pp 328-381
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    Pidginised English was used in the slave trade in West Africa and brought to the Caribbean by African slaves and the British slavers and settlers who dealt with them. A Creole results when a pidgin is adopted as the first language of an entire speech community. During the second half of the seventeenth century a Creole with a structure quite distinct from English merged as the native language of a number of slave communities in the West Indies. The second half of the eighteenth century brought constant warfare to the Caribbean as Britain and France fought over the sugar islands, which were producing great wealth. Central America gained more English speakers during the second half of the nineteenth century even though British political influence waned there. This chapter discusses morphological changes, semantic changes, phonology, and syntax of the Creole English.
    pp 382-429
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    The language spoken in New Zealand at the time of the arrival of the Europeans was a Polynesian language Maori. This chapter presents description of present-day New Zealand English phonetics and phonology, and discusses the history of the pronunciation of English in New Zealand. It has generally been assumed that the morphology and syntax of New Zealand English is indistinguishable from that of British English. Most of the vocabulary that is found in New Zealand English is general to all varieties of English. Despite the fact that many New Zealanders have an ambivalent attitude to America and Americanisms, there are a number of Americanisms in New Zealand English which are normal, and a lot more which are stylistically marked. The chapter discusses the regional variations in New Zealand English, and suggests that the most likely origin of New Zealand English is as an exported variety of Australian English.
    pp 430-496
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    Khoisan and Black languages have from early times provided an important input to South African English. The Black press and Black literature are growth points for all English-speaking South Africans. The South African accent, though its phonology contains elements traceable to particular dialects of English and contact languages, is clearly distinguishable from that of other 'transplanted' Englishes and reflects a unique system. In 1820 the English-speaking population was roughly doubled when between four and five thousand 'settlers' were helped by the British government to establish themselves in the Eastern Cape. This chapter samples some key areas of the vocabularies of human relationships and human types. The syntax of formal South African English approximates to that of formal standard British English. The importance of British models for South African English may relate in the first place to the minority status of English-speaking South Africans and secondly to the rather conservative political outlook of most whites among these.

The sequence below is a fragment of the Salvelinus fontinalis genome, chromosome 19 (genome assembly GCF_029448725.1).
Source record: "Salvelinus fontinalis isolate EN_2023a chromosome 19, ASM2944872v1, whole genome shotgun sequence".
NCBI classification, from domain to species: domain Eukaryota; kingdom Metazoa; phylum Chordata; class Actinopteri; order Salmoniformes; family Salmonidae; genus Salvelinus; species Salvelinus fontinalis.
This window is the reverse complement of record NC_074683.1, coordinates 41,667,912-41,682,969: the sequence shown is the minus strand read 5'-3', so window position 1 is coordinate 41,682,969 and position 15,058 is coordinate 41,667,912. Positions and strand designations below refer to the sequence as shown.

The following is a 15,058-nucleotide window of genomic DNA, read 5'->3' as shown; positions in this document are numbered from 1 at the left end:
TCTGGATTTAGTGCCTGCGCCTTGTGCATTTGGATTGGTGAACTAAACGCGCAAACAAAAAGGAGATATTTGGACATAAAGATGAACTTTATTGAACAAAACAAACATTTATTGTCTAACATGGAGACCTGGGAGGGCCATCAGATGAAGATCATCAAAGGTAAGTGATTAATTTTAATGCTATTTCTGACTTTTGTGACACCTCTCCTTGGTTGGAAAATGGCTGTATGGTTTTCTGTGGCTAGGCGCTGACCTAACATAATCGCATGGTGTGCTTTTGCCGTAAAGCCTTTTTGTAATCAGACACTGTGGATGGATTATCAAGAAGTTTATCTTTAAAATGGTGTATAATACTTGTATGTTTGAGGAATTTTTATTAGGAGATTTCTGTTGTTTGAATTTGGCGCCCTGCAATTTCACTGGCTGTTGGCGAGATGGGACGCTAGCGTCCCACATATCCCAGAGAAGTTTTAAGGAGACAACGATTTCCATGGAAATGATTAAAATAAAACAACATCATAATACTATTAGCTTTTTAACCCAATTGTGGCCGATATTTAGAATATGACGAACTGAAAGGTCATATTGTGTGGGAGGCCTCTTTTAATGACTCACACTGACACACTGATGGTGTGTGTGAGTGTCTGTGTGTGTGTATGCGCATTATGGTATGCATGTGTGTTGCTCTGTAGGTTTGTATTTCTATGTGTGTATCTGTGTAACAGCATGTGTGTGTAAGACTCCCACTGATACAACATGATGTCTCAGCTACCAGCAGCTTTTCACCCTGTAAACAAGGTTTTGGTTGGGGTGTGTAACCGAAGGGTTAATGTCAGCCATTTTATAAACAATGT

pp 497-553
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    The profile of English in the subcontinent is different from that in 1947 when the colonial period came to an end and the country was divided into India and Pakistan. In linguistic terms there are four major language families: Indo-Aryan, used by the majority of the population, Dravidian, Tibeto-Burman, and Munda. The formal introduction of English in South Asia has passed through several stages. What started as an educational debate in the seventeenth and early eighteenth centuries culminated in Lord Macaulay's much-maligned Minute of 1835, which initiated planned activity for introducing the English language into South Asian education. The major features which contribute to the distinctiveness of South Asian English are varied and complex. First, English is an additional language in South Asia; this means that in the total linguistic repertoire of the users of English, English may be a second, third, or n-th language. In grammar, British English continues to provide a yardstick for standardisation of South Asian English.